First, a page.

Over and over, we find instances of how the written word changed or redefined a historical event. Perhaps the most quoted example, the epitome of Yellow Journalism, the “I’ll furnish the war” telegrams between William Randolph Hearst and Frederick Remington, are themselves open to dispute by W. Joseph Campbell. In his Summer 2000 article in Journalism and Mass Communication Quarterly, Campbell presents a well-documented and convincing argument that the communications, as reported by the sole source of the anecdote, James Creelman, were never sent.
It is undisputable is that the pen has had a remarkable and long-standing influence on the way history is perceived. No better example is the legacy of Paul Revere as defined by Henry Wadsworth Longfellow, in his epic poem, “Paul Revere’s Ride” in the January 1861 issue of the venerable Atlantic Monthly. Prior to the poem, Revere was best remembered as a silversmith and engraver. After 1861, he rose to the iconic status he enjoys today as one of the major heroes of the American Revolution. Longfellow had the specific intention of creating a legend and, as the most “revered” poet of the age, his words were exceedingly successful to that end.
Over the years, historians have recognized that Longfellow’s account was, in great part, historical fiction and Revere’s role in the events of 1775 role have been taken in a more realistic perspective.
Intentional deceptions often take time to be realized and accepted and this is the case that I have been persistently making about the 1970 paper in Annals of Internal Medicine by Doctor Howard Gerald Bruenn entitled “Clinical Notes on the Illness and Death of President Franklin D. Roosevelt. “ Bruenn wrote that paper with very much the same intent as Longfellow- to redefine how the world thought about his mentor and patient. He had a great teacher. “The Juggler” Roosevelt practiced deception as religion. His masterful manipulation of the press projected a lasting and powerful impression on the vast majority of the American people of an image that often did not exist. Yet, if it was not reported, it virtually never happened.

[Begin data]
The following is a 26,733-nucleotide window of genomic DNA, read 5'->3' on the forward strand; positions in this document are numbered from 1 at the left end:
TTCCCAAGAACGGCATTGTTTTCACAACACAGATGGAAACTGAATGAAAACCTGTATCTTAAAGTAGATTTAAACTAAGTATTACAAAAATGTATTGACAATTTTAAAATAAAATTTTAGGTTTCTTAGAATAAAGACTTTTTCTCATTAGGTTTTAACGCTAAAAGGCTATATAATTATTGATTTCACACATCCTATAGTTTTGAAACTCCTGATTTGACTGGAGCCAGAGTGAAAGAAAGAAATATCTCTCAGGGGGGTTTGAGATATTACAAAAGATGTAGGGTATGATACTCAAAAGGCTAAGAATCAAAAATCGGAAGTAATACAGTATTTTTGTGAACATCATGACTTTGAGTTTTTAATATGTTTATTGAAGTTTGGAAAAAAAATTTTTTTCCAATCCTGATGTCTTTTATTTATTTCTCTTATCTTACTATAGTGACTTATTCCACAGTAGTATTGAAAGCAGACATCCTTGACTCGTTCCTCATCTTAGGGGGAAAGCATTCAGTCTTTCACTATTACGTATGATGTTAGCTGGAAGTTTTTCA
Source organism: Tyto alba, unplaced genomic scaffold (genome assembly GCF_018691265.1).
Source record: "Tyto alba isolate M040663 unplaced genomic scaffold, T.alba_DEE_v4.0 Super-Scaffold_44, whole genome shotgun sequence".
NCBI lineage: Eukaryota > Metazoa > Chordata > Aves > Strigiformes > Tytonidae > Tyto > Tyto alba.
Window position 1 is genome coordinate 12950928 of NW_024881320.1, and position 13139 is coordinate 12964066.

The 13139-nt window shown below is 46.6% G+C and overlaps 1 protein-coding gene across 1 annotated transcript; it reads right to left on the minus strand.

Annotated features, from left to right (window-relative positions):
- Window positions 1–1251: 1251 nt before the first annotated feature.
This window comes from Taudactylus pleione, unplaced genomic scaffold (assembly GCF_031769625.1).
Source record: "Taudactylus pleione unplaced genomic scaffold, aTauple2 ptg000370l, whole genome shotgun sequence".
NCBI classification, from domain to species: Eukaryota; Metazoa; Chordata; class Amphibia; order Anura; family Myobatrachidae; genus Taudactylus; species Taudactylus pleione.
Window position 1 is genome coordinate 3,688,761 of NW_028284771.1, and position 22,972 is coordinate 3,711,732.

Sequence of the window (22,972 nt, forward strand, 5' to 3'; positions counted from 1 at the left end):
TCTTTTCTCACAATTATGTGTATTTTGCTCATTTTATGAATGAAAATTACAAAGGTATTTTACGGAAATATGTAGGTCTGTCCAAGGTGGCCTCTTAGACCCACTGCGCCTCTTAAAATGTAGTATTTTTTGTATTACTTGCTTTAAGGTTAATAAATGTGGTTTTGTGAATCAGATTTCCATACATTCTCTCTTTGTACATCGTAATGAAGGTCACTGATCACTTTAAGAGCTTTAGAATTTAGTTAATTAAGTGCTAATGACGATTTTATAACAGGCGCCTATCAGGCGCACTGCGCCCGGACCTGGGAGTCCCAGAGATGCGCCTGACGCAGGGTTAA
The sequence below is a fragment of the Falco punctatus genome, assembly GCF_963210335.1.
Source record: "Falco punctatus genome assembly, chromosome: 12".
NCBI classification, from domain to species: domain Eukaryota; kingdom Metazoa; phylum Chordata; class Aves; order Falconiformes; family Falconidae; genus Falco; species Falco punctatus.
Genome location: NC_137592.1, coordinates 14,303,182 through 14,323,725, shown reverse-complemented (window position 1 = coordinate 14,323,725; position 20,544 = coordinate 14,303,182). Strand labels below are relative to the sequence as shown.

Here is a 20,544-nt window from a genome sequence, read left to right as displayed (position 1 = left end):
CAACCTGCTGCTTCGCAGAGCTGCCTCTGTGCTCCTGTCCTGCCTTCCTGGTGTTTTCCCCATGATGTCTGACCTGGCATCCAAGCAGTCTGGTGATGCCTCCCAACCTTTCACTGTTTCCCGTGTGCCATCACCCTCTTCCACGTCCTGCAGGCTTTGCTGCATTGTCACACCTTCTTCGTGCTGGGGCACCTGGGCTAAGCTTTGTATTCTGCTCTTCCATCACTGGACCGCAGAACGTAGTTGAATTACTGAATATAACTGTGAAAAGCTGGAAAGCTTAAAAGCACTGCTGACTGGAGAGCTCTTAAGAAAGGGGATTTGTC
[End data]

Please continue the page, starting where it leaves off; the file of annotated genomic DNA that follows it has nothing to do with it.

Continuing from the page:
The intentions of Bruenn’s 1970 paper are laid out in the accompanying editorial . “We are given, by Dr. Bruenn, the picture of a great and gallant man, fatigued by the burdens of his office and by his hypertension and reduced cardiac reserve, yet quite able to exercise his judgment and to use the fruits of his unique knowledge and experience in guiding the war effort.”
Twenty-five years after Roosevelt’s death, Bruenn’s paper set the standard for every subsequent historical account of Roosevelt’s life. The myths he perpetrated, the twentieth century equivalent of Longfellow’s “one if by land and two if by sea” remain, for the most part, unscathed.
Roosevelt didn’t care about his health and was never informed of his diagnosis? He remained mentally clear until the moment he died? The presidential physicians were incompetent and made false statements to cover their own shortcomings? All unadulterated poppycock!
If Longfellow had wrote it might have read this way:
Read on my children and you shall see
Of the health and the greatness of Franklin D.
His heart was sick, but his mind was clear
Free to inspire a freedom from fear
He led the nation through depression and war
With a pressure of blood that continued to soar.
His docs kept him going the best they could
Though they would not tell him that all was not good.
He lost forty pounds, his doctors aghast
“I like my flat tummy” he said when they asked
There were no strokes. There was no cancer
A bad circulation was the only answer.
He led us with vigor till the day he died
Out of the blue in April forty-five.